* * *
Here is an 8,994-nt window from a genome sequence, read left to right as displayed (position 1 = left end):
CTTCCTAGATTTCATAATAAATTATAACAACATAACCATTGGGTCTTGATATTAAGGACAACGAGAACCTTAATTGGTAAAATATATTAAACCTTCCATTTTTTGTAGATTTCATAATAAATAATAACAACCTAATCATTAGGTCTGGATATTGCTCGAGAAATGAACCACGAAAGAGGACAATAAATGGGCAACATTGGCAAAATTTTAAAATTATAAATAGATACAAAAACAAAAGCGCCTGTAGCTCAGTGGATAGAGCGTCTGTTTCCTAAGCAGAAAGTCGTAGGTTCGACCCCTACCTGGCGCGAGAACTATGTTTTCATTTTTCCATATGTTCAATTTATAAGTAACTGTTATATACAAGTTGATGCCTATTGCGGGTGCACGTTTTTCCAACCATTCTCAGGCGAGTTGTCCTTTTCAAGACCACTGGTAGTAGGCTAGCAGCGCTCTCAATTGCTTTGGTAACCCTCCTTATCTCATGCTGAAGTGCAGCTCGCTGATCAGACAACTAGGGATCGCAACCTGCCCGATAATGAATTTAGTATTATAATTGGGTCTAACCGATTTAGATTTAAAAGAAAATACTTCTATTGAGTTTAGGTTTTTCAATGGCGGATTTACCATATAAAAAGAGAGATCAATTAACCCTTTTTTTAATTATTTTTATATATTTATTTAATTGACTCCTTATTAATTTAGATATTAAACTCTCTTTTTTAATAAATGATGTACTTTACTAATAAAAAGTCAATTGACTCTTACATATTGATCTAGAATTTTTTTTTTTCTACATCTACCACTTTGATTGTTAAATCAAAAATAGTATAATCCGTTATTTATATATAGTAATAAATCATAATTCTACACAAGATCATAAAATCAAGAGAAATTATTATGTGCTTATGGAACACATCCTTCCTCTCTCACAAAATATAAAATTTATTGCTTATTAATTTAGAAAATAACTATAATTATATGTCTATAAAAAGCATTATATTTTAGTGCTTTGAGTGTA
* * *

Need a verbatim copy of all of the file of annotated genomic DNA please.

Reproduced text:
Here is an 8,994-nt window from a genome sequence, read left to right as displayed (position 1 = left end):
CTTCCTAGATTTCATAATAAATTATAACAACATAACCATTGGGTCTTGATATTAAGGACAACGAGAACCTTAATTGGTAAAATATATTAAACCTTCCATTTTTTGTAGATTTCATAATAAATAATAACAACCTAATCATTAGGTCTGGATATTGCTCGAGAAATGAACCACGAAAGAGGACAATAAATGGGCAACATTGGCAAAATTTTAAAATTATAAATAGATACAAAAACAAAAGCGCCTGTAGCTCAGTGGATAGAGCGTCTGTTTCCTAAGCAGAAAGTCGTAGGTTCGACCCCTACCTGGCGCGAGAACTATGTTTTCATTTTTCCATATGTTCAATTTATAAGTAACTGTTATATACAAGTTGATGCCTATTGCGGGTGCACGTTTTTCCAACCATTCTCAGGCGAGTTGTCCTTTTCAAGACCACTGGTAGTAGGCTAGCAGCGCTCTCAATTGCTTTGGTAACCCTCCTTATCTCATGCTGAAGTGCAGCTCGCTGATCAGACAACTAGGGATCGCAACCTGCCCGATAATGAATTTAGTATTATAATTGGGTCTAACCGATTTAGATTTAAAAGAAAATACTTCTATTGAGTTTAGGTTTTTCAATGGCGGATTTACCATATAAAAAGAGAGATCAATTAACCCTTTTTTTAATTATTTTTATATATTTATTTAATTGACTCCTTATTAATTTAGATATTAAACTCTCTTTTTTAATAAATGATGTACTTTACTAATAAAAAGTCAATTGACTCTTACATATTGATCTAGAATTTTTTTTTTTCTACATCTACCACTTTGATTGTTAAATCAAAAATAGTATAATCCGTTATTTATATATAGTAATAAATCATAATTCTACACAAGATCATAAAATCAAGAGAAATTATTATGTGCTTATGGAACACATCCTTCCTCTCTCACAAAATATAAAATTTATTGCTTATTAATTTAGAAAATAACTATAATTATATGTCTATAAAAAGCATTATATTTTAGTGCTTTGAGTGTA